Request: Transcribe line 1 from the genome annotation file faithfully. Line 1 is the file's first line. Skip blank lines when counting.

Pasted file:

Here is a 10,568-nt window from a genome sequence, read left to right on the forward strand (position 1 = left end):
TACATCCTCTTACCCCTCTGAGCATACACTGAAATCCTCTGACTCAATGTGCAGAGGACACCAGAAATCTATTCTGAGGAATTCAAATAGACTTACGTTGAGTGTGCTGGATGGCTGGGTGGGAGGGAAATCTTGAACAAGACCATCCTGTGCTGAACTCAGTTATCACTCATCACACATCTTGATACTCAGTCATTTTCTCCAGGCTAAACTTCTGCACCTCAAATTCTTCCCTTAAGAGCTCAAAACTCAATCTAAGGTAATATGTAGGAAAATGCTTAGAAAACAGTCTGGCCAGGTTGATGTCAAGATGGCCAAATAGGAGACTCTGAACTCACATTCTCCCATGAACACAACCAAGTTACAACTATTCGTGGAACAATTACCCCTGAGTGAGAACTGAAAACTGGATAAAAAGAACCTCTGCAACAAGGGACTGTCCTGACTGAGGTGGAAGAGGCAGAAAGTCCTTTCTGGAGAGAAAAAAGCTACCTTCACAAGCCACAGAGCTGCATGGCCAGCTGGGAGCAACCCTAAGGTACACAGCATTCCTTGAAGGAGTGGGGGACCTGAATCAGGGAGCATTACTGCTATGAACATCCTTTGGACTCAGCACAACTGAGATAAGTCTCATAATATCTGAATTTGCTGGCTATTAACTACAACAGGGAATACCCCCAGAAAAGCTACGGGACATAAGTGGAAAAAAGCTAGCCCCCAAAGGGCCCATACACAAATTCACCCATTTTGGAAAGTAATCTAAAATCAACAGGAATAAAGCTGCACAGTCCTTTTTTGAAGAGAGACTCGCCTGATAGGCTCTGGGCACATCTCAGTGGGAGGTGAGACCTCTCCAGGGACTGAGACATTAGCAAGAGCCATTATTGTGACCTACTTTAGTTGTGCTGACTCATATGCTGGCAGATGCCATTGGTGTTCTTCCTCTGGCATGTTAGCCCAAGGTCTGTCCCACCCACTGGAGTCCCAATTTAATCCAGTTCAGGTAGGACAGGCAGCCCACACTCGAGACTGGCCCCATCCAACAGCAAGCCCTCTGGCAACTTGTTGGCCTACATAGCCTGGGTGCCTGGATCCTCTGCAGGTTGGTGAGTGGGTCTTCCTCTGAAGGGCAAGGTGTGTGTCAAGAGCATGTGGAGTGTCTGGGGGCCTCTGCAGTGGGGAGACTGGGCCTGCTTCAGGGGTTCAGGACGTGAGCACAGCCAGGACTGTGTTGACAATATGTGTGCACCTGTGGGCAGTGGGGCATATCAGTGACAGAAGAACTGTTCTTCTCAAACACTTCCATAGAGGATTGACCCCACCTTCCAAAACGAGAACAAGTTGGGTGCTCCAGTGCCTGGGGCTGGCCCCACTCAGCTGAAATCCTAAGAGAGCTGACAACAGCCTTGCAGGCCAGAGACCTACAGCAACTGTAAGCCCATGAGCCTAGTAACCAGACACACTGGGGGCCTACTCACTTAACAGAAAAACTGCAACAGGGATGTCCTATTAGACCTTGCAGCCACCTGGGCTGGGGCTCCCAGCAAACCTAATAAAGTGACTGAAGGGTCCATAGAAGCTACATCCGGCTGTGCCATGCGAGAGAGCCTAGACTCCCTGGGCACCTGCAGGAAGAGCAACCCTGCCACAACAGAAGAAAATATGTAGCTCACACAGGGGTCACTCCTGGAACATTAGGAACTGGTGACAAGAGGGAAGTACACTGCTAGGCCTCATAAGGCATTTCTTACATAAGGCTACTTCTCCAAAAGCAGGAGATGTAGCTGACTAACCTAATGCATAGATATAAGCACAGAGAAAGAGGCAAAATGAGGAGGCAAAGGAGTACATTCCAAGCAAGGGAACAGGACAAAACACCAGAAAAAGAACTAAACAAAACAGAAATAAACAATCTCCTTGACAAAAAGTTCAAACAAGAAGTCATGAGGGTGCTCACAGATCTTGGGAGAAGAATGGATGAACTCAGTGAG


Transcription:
Here is a 10,568-nt window from a genome sequence, read left to right on the forward strand (position 1 = left end):